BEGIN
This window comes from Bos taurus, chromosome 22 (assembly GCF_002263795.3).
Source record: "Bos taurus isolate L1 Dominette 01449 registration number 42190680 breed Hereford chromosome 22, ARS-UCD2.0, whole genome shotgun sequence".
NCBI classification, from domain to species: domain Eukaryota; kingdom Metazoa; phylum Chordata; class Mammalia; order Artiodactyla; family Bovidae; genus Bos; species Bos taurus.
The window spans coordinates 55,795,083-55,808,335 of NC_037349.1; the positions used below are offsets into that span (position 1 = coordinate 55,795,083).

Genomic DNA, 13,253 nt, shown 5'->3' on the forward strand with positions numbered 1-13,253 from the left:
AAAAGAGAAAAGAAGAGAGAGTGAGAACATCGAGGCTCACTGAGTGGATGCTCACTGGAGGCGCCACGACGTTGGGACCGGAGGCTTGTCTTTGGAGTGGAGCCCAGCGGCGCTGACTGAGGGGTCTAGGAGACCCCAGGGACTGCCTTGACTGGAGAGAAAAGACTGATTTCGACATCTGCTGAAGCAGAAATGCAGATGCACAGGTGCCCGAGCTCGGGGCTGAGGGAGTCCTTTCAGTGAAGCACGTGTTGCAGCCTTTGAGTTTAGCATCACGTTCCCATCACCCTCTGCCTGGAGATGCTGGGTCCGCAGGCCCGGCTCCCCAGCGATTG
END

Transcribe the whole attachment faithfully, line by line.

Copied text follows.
This window comes from Bos taurus, chromosome 22 (assembly GCF_002263795.3).
Source record: "Bos taurus isolate L1 Dominette 01449 registration number 42190680 breed Hereford chromosome 22, ARS-UCD2.0, whole genome shotgun sequence".
NCBI classification, from domain to species: domain Eukaryota; kingdom Metazoa; phylum Chordata; class Mammalia; order Artiodactyla; family Bovidae; genus Bos; species Bos taurus.
The window spans coordinates 55,795,083-55,808,335 of NC_037349.1; the positions used below are offsets into that span (position 1 = coordinate 55,795,083).

Genomic DNA, 13,253 nt, shown 5'->3' on the forward strand with positions numbered 1-13,253 from the left:
AAAAGAGAAAAGAAGAGAGAGTGAGAACATCGAGGCTCACTGAGTGGATGCTCACTGGAGGCGCCACGACGTTGGGACCGGAGGCTTGTCTTTGGAGTGGAGCCCAGCGGCGCTGACTGAGGGGTCTAGGAGACCCCAGGGACTGCCTTGACTGGAGAGAAAAGACTGATTTCGACATCTGCTGAAGCAGAAATGCAGATGCACAGGTGCCCGAGCTCGGGGCTGAGGGAGTCCTTTCAGTGAAGCACGTGTTGCAGCCTTTGAGTTTAGCATCACGTTCCCATCACCCTCTGCCTGGAGATGCTGGGTCCGCAGGCCCGGCTCCCCAGCGATTG